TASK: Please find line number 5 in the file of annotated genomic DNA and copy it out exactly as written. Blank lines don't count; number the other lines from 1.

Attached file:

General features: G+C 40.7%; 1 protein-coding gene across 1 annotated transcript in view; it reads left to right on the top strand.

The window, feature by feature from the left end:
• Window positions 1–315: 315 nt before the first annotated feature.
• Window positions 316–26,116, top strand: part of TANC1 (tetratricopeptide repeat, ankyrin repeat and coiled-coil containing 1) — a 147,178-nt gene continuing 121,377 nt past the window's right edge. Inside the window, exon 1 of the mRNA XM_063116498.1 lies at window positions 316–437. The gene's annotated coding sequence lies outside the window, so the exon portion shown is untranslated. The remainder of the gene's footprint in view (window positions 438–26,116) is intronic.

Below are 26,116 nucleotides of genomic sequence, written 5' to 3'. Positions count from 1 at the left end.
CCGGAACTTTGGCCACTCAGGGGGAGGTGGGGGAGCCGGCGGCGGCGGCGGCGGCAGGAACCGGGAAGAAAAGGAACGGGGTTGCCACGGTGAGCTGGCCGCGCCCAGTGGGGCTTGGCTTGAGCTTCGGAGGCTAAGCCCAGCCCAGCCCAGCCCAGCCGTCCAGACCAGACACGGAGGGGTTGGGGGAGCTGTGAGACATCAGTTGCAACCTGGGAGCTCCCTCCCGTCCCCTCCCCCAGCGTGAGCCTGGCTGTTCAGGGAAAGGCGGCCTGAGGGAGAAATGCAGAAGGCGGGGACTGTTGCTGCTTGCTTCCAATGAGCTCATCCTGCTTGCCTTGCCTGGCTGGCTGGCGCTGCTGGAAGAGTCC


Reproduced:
Below are 26,116 nucleotides of genomic sequence, written 5' to 3'. Positions count from 1 at the left end.